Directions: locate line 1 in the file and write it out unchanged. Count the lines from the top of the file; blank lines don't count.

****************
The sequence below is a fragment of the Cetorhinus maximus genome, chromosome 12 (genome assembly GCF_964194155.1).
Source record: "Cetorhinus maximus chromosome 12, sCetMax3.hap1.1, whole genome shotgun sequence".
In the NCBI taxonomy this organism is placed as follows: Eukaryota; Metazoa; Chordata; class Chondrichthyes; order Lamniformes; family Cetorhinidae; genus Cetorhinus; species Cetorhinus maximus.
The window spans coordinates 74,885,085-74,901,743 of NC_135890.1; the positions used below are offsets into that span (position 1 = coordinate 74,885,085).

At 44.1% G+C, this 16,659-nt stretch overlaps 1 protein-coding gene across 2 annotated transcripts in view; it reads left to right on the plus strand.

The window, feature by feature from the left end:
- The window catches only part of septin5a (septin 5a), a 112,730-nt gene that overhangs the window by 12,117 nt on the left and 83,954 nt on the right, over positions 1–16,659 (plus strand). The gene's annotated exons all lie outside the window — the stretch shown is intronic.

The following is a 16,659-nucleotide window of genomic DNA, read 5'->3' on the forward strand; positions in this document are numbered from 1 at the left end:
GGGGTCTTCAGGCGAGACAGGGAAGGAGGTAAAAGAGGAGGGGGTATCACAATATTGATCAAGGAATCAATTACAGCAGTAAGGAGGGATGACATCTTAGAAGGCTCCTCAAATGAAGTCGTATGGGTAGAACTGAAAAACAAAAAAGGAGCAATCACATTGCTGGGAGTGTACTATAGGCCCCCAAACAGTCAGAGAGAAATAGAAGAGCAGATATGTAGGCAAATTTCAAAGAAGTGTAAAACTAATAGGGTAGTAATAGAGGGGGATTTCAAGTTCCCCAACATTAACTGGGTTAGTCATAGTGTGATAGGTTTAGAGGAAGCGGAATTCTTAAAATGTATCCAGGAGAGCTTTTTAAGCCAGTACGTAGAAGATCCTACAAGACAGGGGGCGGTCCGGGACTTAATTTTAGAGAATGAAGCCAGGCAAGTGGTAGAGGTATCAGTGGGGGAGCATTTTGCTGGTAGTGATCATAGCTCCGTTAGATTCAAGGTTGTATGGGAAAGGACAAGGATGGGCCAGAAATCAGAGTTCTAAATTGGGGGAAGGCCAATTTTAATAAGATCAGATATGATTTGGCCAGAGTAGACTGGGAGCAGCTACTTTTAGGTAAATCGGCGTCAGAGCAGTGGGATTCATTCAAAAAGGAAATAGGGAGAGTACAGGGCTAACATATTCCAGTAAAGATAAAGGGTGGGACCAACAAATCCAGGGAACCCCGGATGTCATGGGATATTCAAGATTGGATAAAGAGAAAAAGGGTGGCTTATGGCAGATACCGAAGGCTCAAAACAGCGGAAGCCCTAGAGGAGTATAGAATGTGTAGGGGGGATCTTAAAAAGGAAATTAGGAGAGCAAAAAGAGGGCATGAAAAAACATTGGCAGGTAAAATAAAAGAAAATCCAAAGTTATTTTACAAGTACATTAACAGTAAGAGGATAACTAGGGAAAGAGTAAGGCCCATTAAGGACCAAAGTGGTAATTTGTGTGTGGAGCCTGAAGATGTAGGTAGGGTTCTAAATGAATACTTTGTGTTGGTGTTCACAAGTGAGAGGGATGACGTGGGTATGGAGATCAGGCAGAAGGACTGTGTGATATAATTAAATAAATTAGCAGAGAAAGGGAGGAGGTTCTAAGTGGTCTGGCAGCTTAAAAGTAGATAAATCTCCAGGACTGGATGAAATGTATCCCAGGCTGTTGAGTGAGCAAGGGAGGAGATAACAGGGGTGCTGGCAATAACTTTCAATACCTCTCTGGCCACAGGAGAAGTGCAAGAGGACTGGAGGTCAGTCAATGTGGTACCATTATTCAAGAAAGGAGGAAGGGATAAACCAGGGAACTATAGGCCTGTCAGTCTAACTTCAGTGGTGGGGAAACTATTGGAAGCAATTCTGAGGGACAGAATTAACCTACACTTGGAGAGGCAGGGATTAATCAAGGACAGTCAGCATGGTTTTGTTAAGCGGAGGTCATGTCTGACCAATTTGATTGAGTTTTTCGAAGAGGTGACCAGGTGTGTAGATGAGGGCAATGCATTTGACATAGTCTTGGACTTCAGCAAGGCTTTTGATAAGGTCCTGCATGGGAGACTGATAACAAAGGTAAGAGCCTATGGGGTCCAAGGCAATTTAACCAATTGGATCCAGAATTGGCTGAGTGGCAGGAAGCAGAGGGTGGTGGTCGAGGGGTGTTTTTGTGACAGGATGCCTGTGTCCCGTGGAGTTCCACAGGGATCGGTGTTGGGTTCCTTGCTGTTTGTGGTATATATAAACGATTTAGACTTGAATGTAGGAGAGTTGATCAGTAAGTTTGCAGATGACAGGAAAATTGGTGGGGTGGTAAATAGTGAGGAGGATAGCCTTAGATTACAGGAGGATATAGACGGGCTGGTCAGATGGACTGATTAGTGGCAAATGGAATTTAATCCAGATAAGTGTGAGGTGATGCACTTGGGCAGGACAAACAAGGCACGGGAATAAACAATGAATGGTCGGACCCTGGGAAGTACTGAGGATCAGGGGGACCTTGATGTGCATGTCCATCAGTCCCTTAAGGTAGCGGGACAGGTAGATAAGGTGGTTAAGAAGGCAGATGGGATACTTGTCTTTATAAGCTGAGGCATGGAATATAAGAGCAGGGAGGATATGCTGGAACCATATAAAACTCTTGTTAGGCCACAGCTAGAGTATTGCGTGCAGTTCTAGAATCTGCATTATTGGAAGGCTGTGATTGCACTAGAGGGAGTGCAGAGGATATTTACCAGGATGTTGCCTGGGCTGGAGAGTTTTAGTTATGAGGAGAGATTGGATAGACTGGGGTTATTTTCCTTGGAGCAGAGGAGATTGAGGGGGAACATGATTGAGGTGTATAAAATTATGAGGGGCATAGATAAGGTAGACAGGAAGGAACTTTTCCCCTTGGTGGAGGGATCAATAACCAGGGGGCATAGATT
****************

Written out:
The sequence below is a fragment of the Cetorhinus maximus genome, chromosome 12 (genome assembly GCF_964194155.1).